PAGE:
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Forensic Sci Int. 2018 May;286:54-60. doi: 10.1016/j.forsciint.2018.02.016. Epub 2018 Mar 8.

Cathinone stability in authentic urine specimens.

Author information

1
Department of Forensic Science, Sam Houston State University, 1003 Bowers Blvd., Huntsville, TX 77341, USA; Dallas County Southwestern Institute of Forensic Sciences, 2355 N Stemmons Fwy, Dallas, TX 75207, USA.
2
Redwood Toxicology Laboratory, 3650 Westwind Blvd., Santa Rosa, CA 95403, USA.
3
Department of Forensic Science, Sam Houston State University, 1003 Bowers Blvd., Huntsville, TX 77341, USA. Electronic address: sarah.kerrigan@shsu.edu.

Abstract

PURPOSE:

Synthetic cathinones are encountered in a variety of antemortem and postmortem forensic toxicology investigations. Earlier experimental studies using fortified urine have evaluated analyte, temperature and pH-dependent variables associated with their stability. The purpose of this study was to compare experimental findings with those obtained using authentic urine from cathinone users.

METHODS:

In this report we compare cathinone concentrations in 180 authentic unpreserved urine specimens, following known periods of refrigerated storage. These findings are compared with previously published experimental data using fortified drug-free urine. Liquid chromatography quadrupole time-of-flight mass spectrometry (LC-Q/TOF-MS) was used to target 22 cathinones. Quantitative results were compared in urine specimens (pH 4.5-10) following 5-17 months of storage.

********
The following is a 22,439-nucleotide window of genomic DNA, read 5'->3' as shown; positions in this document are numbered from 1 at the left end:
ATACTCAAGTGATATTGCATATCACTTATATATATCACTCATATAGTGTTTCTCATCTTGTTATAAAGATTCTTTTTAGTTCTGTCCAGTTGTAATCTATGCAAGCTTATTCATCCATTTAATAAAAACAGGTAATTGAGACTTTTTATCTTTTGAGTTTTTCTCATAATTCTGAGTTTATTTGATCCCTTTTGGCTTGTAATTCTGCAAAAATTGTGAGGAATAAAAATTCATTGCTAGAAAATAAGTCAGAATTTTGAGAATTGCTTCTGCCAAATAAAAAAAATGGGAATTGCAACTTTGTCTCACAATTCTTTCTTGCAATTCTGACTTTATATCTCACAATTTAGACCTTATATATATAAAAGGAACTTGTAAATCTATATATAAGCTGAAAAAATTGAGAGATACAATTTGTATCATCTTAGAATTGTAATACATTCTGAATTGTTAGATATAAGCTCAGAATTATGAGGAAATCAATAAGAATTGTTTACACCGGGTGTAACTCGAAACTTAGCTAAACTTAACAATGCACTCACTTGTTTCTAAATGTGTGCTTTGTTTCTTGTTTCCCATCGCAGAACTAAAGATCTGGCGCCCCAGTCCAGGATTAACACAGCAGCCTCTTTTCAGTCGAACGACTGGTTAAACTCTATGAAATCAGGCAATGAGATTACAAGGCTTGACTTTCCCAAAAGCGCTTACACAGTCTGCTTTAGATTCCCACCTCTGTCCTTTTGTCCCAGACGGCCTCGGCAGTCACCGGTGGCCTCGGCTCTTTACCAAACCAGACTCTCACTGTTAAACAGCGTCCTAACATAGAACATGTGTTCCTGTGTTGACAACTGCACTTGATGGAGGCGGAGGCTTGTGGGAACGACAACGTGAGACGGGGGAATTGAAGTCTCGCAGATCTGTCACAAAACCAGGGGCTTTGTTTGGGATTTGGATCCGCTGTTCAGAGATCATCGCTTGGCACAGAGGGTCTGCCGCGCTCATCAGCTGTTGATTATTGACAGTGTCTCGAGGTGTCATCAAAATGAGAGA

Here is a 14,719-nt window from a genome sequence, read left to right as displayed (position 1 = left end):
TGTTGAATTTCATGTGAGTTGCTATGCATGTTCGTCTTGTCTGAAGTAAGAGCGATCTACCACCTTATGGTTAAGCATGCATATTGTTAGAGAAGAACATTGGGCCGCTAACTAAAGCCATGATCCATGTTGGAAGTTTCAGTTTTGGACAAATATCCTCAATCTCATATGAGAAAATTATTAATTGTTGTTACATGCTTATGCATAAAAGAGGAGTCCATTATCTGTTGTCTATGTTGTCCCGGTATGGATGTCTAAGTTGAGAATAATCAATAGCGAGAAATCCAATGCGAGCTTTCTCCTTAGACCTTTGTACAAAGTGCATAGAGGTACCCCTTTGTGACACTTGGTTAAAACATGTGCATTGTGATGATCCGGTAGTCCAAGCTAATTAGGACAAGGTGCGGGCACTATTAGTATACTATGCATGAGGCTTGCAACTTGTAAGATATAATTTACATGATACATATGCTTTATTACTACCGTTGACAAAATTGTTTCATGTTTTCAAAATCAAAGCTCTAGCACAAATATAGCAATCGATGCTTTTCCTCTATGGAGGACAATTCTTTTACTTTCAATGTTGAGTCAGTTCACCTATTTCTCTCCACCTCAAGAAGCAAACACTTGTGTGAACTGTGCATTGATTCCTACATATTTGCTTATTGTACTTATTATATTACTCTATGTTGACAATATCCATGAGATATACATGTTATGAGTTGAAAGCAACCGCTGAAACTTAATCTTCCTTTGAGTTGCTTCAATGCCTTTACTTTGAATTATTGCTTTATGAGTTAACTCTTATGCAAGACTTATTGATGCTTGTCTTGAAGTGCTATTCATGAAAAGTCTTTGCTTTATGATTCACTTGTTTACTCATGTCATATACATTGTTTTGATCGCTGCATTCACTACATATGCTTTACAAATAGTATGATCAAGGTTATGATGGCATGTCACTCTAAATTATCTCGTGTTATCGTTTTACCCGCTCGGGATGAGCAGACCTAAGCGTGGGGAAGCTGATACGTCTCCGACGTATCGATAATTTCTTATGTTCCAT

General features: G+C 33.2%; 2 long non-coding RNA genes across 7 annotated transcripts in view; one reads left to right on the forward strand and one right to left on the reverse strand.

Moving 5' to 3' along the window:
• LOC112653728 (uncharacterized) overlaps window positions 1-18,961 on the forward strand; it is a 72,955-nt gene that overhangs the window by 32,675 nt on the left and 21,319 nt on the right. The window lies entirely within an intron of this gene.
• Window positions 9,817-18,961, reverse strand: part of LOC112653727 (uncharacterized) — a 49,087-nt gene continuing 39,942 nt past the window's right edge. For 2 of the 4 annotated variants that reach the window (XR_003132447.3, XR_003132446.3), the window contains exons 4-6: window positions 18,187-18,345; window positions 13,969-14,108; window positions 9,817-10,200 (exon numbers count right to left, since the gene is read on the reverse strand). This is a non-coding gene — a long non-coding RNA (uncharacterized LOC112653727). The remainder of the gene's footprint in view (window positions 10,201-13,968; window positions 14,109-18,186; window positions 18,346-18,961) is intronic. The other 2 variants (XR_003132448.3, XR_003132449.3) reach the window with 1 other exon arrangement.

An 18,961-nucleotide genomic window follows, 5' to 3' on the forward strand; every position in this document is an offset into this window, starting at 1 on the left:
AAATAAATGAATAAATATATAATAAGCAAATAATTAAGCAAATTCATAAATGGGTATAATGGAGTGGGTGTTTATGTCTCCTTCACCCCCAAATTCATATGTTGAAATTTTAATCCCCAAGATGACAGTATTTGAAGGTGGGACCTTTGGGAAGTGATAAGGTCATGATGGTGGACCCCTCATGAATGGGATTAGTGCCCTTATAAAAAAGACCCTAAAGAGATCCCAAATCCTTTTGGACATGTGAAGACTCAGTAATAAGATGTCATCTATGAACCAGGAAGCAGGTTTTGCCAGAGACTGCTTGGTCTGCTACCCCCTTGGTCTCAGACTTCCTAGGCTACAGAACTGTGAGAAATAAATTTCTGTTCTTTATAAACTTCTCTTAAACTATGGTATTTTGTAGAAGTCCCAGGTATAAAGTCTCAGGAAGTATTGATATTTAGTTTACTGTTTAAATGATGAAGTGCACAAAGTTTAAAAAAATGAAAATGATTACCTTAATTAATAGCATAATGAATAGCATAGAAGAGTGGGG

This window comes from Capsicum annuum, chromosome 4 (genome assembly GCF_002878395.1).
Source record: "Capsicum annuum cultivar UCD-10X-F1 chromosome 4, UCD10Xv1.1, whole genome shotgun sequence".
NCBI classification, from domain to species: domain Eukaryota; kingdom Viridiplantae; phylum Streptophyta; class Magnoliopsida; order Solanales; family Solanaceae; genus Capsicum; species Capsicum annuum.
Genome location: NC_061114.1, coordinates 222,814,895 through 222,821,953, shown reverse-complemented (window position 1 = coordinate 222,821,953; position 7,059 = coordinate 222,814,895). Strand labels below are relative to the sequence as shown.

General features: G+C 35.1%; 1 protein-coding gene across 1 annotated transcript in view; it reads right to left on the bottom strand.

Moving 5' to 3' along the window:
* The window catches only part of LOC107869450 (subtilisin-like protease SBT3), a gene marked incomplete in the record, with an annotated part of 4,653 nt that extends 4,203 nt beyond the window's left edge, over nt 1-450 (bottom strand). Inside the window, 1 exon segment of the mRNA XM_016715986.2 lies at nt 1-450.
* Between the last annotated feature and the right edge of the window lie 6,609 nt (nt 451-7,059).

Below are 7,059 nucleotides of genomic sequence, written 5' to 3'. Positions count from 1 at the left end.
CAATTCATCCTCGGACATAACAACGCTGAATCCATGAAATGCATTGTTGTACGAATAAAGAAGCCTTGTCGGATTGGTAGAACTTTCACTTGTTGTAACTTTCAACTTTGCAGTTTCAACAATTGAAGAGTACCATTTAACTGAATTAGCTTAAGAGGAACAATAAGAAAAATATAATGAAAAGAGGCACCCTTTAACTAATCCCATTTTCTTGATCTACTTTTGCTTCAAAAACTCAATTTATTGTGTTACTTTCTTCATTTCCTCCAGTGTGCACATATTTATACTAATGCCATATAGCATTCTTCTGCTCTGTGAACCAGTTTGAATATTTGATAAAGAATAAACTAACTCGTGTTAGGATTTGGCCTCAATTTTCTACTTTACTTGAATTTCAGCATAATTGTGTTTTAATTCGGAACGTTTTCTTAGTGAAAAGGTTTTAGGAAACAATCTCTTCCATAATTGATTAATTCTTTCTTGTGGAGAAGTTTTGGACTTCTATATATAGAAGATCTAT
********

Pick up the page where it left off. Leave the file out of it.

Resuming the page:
RESULTS:

The 180 specimens resulted in 164 quantitative findings involving α-PVP, ethylone, methylone, MDPV and pentylone. Initial drug concentrations ranged from 25ng/mL to over 100,000ng/mL. Upon reanalysis, the percentage of drug remaining (0-119%) was correlated with storage time and specimen pH. The ability to reconfirm original results was not correlated with storage time. Instead, specimen pH was far more predictive. The relationship between initial and final drug concentration was highly pH-dependent, yielding significant correlations for α-PVP, ethylone and methylone, particularly under acidic conditions.

CONCLUSIONS:

These results are in good agreement with experimental findings and highlight the critical importance of specimen pH, rather than conventional time dependent variables, when considering cathinone stability in biological samples. The potential for pre-analytical changes in cathinone concentrations must be carefully considered when interpreting their results.

KEYWORDS:

Stability; Synthetic cathinones; Urine; pH

PMID:
29558687
DOI:
10.1016/j.forsciint.2018.02.016
[Indexed for MEDLINE]

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